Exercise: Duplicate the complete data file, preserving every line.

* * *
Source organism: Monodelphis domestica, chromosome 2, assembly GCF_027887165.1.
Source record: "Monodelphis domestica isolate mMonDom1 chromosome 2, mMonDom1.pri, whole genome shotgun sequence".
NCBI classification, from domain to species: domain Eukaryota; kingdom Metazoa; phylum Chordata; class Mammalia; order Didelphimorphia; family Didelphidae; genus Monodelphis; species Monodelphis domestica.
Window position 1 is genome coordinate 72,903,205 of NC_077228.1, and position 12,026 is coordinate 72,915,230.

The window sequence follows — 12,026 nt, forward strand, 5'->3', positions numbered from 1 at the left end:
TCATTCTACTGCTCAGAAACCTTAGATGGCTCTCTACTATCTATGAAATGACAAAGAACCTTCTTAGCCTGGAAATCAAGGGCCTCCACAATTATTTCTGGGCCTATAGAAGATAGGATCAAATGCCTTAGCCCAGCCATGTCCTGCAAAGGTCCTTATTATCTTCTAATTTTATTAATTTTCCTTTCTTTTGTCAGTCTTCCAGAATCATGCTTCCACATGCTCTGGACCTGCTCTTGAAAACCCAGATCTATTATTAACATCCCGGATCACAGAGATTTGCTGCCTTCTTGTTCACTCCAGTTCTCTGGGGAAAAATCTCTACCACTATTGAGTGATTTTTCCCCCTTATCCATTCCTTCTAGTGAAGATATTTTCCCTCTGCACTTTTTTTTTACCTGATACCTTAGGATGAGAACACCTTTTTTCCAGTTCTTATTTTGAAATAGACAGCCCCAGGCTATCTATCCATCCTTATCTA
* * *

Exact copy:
Source organism: Monodelphis domestica, chromosome 2, assembly GCF_027887165.1.
Source record: "Monodelphis domestica isolate mMonDom1 chromosome 2, mMonDom1.pri, whole genome shotgun sequence".
NCBI classification, from domain to species: domain Eukaryota; kingdom Metazoa; phylum Chordata; class Mammalia; order Didelphimorphia; family Didelphidae; genus Monodelphis; species Monodelphis domestica.
Window position 1 is genome coordinate 72,903,205 of NC_077228.1, and position 12,026 is coordinate 72,915,230.

The window sequence follows — 12,026 nt, forward strand, 5'->3', positions numbered from 1 at the left end:
TCATTCTACTGCTCAGAAACCTTAGATGGCTCTCTACTATCTATGAAATGACAAAGAACCTTCTTAGCCTGGAAATCAAGGGCCTCCACAATTATTTCTGGGCCTATAGAAGATAGGATCAAATGCCTTAGCCCAGCCATGTCCTGCAAAGGTCCTTATTATCTTCTAATTTTATTAATTTTCCTTTCTTTTGTCAGTCTTCCAGAATCATGCTTCCACATGCTCTGGACCTGCTCTTGAAAACCCAGATCTATTATTAACATCCCGGATCACAGAGATTTGCTGCCTTCTTGTTCACTCCAGTTCTCTGGGGAAAAATCTCTACCACTATTGAGTGATTTTTCCCCCTTATCCATTCCTTCTAGTGAAGATATTTTCCCTCTGCACTTTTTTTTTACCTGATACCTTAGGATGAGAACACCTTTTTTCCAGTTCTTATTTTGAAATAGACAGCCCCAGGCTATCTATCCATCCTTATCTA